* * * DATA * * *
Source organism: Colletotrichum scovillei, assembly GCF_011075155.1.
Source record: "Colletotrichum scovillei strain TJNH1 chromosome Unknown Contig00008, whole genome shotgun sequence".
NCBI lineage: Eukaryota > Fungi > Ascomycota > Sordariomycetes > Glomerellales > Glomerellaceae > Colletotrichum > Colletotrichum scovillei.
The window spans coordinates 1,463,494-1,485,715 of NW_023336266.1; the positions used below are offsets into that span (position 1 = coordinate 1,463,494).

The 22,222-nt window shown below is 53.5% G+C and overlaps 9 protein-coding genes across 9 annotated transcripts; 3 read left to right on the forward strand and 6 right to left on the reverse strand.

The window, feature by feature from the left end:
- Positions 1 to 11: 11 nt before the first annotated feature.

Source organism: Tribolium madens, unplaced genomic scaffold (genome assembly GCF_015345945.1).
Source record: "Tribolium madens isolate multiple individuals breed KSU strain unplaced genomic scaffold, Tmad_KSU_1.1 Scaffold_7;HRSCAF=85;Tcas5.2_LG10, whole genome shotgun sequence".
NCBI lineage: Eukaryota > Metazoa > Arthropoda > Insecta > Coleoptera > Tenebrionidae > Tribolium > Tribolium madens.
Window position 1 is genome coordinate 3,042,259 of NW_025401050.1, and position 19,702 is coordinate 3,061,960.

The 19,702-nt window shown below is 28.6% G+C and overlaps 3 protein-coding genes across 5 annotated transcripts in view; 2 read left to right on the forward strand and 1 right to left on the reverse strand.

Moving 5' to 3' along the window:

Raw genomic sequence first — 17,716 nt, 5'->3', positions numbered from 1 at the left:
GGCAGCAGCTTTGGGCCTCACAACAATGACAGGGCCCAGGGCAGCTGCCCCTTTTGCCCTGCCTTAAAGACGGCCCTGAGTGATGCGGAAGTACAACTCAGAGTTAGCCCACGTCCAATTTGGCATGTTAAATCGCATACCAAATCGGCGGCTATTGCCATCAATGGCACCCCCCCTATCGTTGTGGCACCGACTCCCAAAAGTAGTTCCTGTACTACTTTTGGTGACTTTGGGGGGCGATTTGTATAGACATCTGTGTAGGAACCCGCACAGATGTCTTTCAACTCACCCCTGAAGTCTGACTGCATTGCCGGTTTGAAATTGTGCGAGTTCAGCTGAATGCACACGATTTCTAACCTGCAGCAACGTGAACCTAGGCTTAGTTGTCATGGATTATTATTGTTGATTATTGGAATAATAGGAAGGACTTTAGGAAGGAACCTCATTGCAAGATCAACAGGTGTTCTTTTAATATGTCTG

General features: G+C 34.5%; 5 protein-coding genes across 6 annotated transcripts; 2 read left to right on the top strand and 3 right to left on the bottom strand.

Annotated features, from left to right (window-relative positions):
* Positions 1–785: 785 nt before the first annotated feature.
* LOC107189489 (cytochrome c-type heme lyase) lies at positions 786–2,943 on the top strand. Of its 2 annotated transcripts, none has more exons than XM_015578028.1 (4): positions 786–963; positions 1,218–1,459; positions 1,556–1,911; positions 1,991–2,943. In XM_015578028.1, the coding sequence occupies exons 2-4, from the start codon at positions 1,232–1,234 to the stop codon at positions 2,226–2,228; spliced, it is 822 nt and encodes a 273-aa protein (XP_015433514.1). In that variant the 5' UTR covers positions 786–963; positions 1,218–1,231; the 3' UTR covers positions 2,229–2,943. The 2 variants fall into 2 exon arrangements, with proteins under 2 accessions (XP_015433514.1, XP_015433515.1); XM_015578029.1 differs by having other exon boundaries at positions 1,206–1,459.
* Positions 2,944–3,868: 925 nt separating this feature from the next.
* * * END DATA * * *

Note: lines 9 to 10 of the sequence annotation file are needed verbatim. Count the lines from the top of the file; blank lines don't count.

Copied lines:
Source record: "Tribolium madens isolate multiple individuals breed KSU strain unplaced genomic scaffold, Tmad_KSU_1.1 Scaffold_7;HRSCAF=85;Tcas5.2_LG10, whole genome shotgun sequence".
NCBI lineage: Eukaryota > Metazoa > Arthropoda > Insecta > Coleoptera > Tenebrionidae > Tribolium > Tribolium madens.